Difference Between Endothermic and Exothermic Reaction

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Endothermic and Exothermic Reaction (Differences)

An endothermic reaction requires energy while an exothermic reaction releases energy. This classification of chemical reactions takes into account the participation of energy either as a reactant or as a product.

Energy is the ability to do work or to produce heat. Remember that chemical reactions involve a reorganization of atoms between substances with breakage or formation of chemical bonds.

In general, this formation or breaking of chemical bonds is accompanied by changes in the energy of the system.

What are the Differences Between Endothermic and Exothermic Reaction?

Endothermic Reaction Exothermic Reaction
Definition Chemical reaction where energy is absorbed. Chemical reaction where energy is released in the form of heat.
Origin of energy Of the environment Of the system
Potential energy Lower in reactants than in products. Higher in reactants than in products.
Production Not spontaneous Spontaneous
Internal energy change ΔE> 0; internal energy change greater than zero. ΔE <0; internal energy change less than zero.
Temperature Decreases Increases
Examples Reactions in photosynthesis and synthesis in general. A burning match, combustion reactions.
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What is an Endothermic Reaction?

A chemical reaction is endothermic when it absorbs energy from the environment. In this case, the heat is transferred from the outside to the inside of the system. When we place a thermometer while the endothermic reaction is taking place, the temperature drops.

The word “endothermic” derives from the Greek endon which means “inside” and therme which means “heat“. Endothermic reactions do not proceed spontaneously.

Where does the energy come from in Endothermic Reactions?

Difference Between Endothermic and Exothermic Reaction
Energy diagram of a general endothermic reaction.

In endothermic reactions, the energy comes from the environment outside the system. The amount of potential energy of the products is greater than the potential energy of the reactants. Therefore, it is required to add energy to the reactants for the reaction to proceed. This energy comes from the heat of the environment.

For example, photosynthesis is an endothermic process, where plants capture solar energy to produce glucose from carbon dioxide and oxygen:

endothermic reaction

The products of the photosynthesis reaction, glucose and oxygen, have a greater amount of potential energy with respect to the reactants, carbon dioxide and water. Other examples of endothermic chemical reactions with the amount of energy used:

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examples of endothermic reaction

Examples of Endothermic Reaction

It is not only in the chemistry laboratory that reactions occur. On a day-to-day basis, we also find situations where endothermic reactions occur.

Cooking Food – Endothermic Reaction

Although it may not seem like it, the process of cooking food is endothermic. In order to consume certain foods, we must provide heat.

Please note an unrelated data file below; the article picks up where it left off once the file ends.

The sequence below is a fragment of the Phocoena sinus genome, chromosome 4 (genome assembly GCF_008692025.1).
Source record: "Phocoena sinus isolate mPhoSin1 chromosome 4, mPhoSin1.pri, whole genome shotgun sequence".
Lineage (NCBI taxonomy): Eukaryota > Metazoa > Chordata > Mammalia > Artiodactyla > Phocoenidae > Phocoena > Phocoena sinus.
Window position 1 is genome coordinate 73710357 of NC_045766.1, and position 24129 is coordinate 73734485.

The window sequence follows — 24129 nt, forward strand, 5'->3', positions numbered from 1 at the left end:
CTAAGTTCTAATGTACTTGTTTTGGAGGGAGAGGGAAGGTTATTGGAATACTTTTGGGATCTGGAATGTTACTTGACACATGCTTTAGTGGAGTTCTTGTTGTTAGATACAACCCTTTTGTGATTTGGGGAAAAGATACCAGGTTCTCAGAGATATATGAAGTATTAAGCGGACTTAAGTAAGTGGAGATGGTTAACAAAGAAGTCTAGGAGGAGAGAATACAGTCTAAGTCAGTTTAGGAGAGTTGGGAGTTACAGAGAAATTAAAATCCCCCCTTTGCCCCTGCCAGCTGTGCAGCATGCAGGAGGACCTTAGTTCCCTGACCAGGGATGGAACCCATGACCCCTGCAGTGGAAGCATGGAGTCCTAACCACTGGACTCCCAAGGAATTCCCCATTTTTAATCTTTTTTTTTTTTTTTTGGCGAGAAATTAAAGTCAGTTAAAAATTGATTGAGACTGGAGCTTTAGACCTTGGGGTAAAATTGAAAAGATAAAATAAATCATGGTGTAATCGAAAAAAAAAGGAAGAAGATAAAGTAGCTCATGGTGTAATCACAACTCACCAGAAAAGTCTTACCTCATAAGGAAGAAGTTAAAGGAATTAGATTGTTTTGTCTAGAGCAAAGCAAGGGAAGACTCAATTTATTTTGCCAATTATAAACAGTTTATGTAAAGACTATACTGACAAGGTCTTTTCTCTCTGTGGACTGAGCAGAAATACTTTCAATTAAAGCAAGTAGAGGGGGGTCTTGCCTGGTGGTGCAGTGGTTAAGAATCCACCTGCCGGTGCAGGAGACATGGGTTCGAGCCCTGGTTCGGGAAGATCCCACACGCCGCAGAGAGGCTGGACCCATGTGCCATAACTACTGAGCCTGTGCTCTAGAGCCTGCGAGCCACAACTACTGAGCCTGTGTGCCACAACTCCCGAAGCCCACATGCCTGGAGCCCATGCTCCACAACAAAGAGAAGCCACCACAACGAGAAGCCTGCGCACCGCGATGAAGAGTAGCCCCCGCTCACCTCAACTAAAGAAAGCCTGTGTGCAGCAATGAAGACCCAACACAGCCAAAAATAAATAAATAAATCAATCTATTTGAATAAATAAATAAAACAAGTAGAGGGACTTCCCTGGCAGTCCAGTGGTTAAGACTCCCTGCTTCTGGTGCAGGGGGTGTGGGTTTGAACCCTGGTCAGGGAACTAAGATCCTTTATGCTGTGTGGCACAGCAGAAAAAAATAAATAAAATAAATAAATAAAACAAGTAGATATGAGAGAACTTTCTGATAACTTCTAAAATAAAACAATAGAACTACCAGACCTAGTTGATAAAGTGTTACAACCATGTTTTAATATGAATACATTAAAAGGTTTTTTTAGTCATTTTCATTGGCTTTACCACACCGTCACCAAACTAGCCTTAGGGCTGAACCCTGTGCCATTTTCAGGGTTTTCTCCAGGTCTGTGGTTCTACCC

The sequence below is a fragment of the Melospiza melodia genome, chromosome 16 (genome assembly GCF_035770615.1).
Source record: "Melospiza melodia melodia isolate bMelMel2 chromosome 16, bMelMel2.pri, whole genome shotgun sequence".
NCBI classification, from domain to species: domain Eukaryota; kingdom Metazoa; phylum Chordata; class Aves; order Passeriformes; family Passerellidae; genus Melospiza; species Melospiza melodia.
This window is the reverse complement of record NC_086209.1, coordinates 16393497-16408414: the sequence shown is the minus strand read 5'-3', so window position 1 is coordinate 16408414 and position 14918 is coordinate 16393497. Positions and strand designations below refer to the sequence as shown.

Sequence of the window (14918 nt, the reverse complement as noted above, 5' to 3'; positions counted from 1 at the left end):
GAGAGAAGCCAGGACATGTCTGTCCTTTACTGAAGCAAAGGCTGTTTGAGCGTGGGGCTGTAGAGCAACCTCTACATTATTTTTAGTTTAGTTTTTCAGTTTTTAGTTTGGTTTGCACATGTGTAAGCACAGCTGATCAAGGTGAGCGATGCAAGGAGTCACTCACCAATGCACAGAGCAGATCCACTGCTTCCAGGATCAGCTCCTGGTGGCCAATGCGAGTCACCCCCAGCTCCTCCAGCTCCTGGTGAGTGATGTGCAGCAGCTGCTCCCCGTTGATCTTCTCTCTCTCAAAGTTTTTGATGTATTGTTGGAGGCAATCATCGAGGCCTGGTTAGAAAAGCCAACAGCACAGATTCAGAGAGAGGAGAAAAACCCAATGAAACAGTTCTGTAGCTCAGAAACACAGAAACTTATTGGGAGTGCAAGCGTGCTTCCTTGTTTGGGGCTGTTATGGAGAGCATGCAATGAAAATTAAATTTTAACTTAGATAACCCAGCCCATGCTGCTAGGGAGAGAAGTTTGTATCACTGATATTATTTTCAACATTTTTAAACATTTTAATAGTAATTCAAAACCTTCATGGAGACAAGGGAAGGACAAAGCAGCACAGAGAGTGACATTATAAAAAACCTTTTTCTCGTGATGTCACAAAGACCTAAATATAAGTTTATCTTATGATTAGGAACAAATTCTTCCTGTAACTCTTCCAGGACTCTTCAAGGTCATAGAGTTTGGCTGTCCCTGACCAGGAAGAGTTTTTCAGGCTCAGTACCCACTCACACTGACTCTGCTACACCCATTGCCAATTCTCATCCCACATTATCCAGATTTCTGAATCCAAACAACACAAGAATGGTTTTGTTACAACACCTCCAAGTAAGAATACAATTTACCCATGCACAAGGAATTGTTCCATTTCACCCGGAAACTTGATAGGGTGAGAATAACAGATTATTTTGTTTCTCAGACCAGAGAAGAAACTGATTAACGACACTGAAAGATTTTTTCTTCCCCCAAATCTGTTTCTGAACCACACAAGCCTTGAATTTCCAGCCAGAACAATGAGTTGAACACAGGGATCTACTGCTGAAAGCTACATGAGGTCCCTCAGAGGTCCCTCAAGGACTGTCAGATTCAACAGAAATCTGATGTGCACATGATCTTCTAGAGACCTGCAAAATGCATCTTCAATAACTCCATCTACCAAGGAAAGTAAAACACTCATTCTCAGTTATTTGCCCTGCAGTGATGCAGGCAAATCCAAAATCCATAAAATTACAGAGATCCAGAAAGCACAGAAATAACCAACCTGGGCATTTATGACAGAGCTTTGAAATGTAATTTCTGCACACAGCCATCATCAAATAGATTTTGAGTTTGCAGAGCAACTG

Instant Cold Bag – Endothermic Reaction

Cold packs used to treat bumps or sprains are filled with water, but when shaken or knocked, a capsule containing ammonium nitrate breaks inside. Mixing ammonium nitrate with water is an endothermic reaction, causing the bag to cool.

What is an Exothermic Reaction?

An exothermic reaction is one where energy flows out of the system. This energy is released in the form of heat, so placing a thermometer in the reaction system increases the temperature.

The word “exothermic” is formed by exo which means “outward” and thermes, which means “heat“. Exothermic reactions can occur spontaneously and, in some cases, be explosive, such as the combination of alkali metals and water.

Where does the energy come from in Exothermic Reactions?

exothermic reaction potential energy difference
In a chemical reaction, reactants are the compounds that transform and give rise to products. For example, when sodium Na reacts with chlorine Cl, these are the reactants and the product is sodium chloride NaCl:

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exothermic reaction

Both reactants and products have stored potential energy. We know from the energy conservation law that energy is neither lost nor gained, so the energy of the reactants must be equal to that of the products.

In an exothermic reaction, reactants have more potential energy compared to products, so excess energy is released as heat. In this case, energy is also considered as part of the products:

exothermic reaction

In any exothermic process, part of the potential energy stored in chemical bonds is converted into thermal energy through heat.

Examples of Exothermic Reaction

  • Laundry Detergent

When we dissolve a little washing powder with water in our hands we can feel a slight heating.

  • Domestic Gas Combustion

The combustion of gases for domestic use, such as methane or butane, involves the chemical reaction with oxygen with the formation of carbon dioxide and water, and the release of energy. This is a typical exothermic reaction in everyday use:

butane combustion chemical equation exothermic reaction

The energy released in the combustion process is used to cook food.


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